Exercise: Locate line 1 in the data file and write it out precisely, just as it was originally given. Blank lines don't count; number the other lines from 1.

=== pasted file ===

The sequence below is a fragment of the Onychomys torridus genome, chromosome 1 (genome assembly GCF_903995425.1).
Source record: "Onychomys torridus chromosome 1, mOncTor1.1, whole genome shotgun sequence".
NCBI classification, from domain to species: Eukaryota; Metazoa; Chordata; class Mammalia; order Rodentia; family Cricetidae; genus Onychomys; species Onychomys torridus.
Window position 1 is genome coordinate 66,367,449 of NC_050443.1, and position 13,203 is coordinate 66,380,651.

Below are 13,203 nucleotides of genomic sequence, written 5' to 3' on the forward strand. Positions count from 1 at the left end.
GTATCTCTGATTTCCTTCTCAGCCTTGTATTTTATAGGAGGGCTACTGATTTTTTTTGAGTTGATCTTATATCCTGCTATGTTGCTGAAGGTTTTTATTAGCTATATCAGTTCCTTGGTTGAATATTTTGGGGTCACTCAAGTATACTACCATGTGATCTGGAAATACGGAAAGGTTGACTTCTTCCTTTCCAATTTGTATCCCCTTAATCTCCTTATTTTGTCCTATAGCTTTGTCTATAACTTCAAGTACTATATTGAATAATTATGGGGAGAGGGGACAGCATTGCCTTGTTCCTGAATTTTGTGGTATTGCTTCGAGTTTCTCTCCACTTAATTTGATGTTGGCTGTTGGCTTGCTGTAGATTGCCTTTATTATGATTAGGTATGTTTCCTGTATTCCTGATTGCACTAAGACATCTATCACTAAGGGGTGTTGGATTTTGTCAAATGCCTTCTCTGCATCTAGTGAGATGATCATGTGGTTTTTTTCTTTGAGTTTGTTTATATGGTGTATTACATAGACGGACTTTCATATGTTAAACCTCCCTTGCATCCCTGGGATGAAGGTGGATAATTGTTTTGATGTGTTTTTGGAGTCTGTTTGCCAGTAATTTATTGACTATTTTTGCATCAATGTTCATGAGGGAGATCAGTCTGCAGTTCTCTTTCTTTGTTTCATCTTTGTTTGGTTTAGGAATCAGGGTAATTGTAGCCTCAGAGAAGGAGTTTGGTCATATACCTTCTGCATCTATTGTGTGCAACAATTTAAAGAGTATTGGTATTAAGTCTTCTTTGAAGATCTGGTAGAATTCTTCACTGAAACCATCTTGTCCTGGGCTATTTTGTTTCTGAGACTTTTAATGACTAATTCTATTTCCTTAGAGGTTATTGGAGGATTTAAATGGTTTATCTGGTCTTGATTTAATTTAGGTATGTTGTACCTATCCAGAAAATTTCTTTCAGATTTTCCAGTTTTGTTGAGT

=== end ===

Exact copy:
The sequence below is a fragment of the Onychomys torridus genome, chromosome 1 (genome assembly GCF_903995425.1).